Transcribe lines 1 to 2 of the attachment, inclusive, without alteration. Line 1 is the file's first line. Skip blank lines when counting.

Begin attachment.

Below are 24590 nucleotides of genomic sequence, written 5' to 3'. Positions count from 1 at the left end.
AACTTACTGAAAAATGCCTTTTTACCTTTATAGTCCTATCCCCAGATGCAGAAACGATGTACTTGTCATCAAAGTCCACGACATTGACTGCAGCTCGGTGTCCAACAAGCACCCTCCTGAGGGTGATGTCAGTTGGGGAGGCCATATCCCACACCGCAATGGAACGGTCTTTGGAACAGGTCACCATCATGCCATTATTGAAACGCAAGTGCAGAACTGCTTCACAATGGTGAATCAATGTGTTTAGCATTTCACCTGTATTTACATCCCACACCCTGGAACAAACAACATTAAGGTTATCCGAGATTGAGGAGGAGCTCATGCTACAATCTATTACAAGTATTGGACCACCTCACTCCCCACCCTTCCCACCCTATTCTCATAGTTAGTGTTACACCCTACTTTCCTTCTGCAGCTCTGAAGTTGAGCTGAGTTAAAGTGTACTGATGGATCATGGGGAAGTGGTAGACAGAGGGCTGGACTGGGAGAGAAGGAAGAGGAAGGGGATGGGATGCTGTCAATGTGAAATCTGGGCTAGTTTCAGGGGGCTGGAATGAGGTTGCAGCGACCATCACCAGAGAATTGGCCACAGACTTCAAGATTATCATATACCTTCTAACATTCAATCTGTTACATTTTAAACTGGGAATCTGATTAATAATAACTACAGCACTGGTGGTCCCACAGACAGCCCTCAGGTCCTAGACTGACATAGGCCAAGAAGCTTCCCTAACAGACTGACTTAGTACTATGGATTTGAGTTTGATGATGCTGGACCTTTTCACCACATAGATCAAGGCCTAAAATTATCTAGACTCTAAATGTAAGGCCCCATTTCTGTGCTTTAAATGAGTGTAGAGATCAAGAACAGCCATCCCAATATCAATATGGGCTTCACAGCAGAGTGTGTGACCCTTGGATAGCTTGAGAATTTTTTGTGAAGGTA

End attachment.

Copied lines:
Below are 24590 nucleotides of genomic sequence, written 5' to 3'. Positions count from 1 at the left end.
AACTTACTGAAAAATGCCTTTTTACCTTTATAGTCCTATCCCCAGATGCAGAAACGATGTACTTGTCATCAAAGTCCACGACATTGACTGCAGCTCGGTGTCCAACAAGCACCCTCCTGAGGGTGATGTCAGTTGGGGAGGCCATATCCCACACCGCAATGGAACGGTCTTTGGAACAGGTCACCATCATGCCATTATTGAAACGCAAGTGCAGAACTGCTTCACAATGGTGAATCAATGTGTTTAGCATTTCACCTGTATTTACATCCCACACCCTGGAACAAACAACATTAAGGTTATCCGAGATTGAGGAGGAGCTCATGCTACAATCTATTACAAGTATTGGACCACCTCACTCCCCACCCTTCCCACCCTATTCTCATAGTTAGTGTTACACCCTACTTTCCTTCTGCAGCTCTGAAGTTGAGCTGAGTTAAAGTGTACTGATGGATCATGGGGAAGTGGTAGACAGAGGGCTGGACTGGGAGAGAAGGAAGAGGAAGGGGATGGGATGCTGTCAATGTGAAATCTGGGCTAGTTTCAGGGGGCTGGAATGAGGTTGCAGCGACCATCACCAGAGAATTGGCCACAGACTTCAAGATTATCATATACCTTCTAACATTCAATCTGTTACATTTTAAACTGGGAATCTGATTAATAATAACTACAGCACTGGTGGTCCCACAGACAGCCCTCAGGTCCTAGACTGACATAGGCCAAGAAGCTTCCCTAACAGACTGACTTAGTACTATGGATTTGAGTTTGATGATGCTGGACCTTTTCACCACATAGATCAAGGCCTAAAATTATCTAGACTCTAAATGTAAGGCCCCATTTCTGTGCTTTAAATGAGTGTAGAGATCAAGAACAGCCATCCCAATATCAATATGGGCTTCACAGCAGAGTGTGTGACCCTTGGATAGCTTGAGAATTTTTTGTGAAGGTA